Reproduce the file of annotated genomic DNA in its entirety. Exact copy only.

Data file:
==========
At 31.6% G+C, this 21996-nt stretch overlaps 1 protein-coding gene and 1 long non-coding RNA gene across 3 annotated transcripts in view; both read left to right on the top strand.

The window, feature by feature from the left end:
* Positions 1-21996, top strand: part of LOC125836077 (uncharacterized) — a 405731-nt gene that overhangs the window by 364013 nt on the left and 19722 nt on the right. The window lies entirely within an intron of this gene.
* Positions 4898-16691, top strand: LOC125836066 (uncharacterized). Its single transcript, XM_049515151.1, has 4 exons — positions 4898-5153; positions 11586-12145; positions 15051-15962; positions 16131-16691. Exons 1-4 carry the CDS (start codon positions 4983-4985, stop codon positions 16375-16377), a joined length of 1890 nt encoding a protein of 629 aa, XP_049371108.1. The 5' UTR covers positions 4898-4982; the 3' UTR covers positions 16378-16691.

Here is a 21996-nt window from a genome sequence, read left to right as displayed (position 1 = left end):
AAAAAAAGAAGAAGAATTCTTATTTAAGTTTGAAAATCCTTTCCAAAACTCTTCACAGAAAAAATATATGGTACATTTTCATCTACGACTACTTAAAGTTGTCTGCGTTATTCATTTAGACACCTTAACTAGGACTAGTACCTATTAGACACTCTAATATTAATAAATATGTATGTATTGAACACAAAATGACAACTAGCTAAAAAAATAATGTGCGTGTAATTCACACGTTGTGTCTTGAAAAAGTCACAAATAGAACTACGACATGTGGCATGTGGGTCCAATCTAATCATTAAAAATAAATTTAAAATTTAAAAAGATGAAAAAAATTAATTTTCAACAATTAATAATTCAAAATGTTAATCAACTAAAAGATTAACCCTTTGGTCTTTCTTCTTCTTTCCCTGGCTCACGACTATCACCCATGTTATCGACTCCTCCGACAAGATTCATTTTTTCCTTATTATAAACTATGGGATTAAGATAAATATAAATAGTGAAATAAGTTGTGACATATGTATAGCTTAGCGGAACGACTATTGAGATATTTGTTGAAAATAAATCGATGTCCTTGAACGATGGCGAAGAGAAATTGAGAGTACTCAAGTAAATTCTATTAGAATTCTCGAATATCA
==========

At 31.6% G+C, this 21996-nt stretch overlaps 1 protein-coding gene and 1 long non-coding RNA gene across 3 annotated transcripts in view; both read left to right on the top strand.

The window, feature by feature from the left end:
* Positions 1-21996, top strand: part of LOC125836077 (uncharacterized) — a 405731-nt gene that overhangs the window by 364013 nt on the left and 19722 nt on the right. The window lies entirely within an intron of this gene.
* Positions 4898-16691, top strand: LOC125836066 (uncharacterized). Its single transcript, XM_049515151.1, has 4 exons — positions 4898-5153; positions 11586-12145; positions 15051-15962; positions 16131-16691. Exons 1-4 carry the CDS (start codon positions 4983-4985, stop codon positions 16375-16377), a joined length of 1890 nt encoding a protein of 629 aa, XP_049371108.1. The 5' UTR covers positions 4898-4982; the 3' UTR covers positions 16378-16691.

Here is a 21996-nt window from a genome sequence, read left to right as displayed (position 1 = left end):
AAAAAAAGAAGAAGAATTCTTATTTAAGTTTGAAAATCCTTTCCAAAACTCTTCACAGAAAAAATATATGGTACATTTTCATCTACGACTACTTAAAGTTGTCTGCGTTATTCATTTAGACACCTTAACTAGGACTAGTACCTATTAGACACTCTAATATTAATAAATATGTATGTATTGAACACAAAATGACAACTAGCTAAAAAAATAATGTGCGTGTAATTCACACGTTGTGTCTTGAAAAAGTCACAAATAGAACTACGACATGTGGCATGTGGGTCCAATCTAATCATTAAAAATAAATTTAAAATTTAAAAAGATGAAAAAAATTAATTTTCAACAATTAATAATTCAAAATGTTAATCAACTAAAAGATTAACCCTTTGGTCTTTCTTCTTCTTTCCCTGGCTCACGACTATCACCCATGTTATCGACTCCTCCGACAAGATTCATTTTTTCCTTATTATAAACTATGGGATTAAGATAAATATAAATAGTGAAATAAGTTGTGACATATGTATAGCTTAGCGGAACGACTATTGAGATATTTGTTGAAAATAAATCGATGTCCTTGAACGATGGCGAAGAGAAATTGAGAGTACTCAAGTAAATTCTATTAGAATTCTCGAATATCA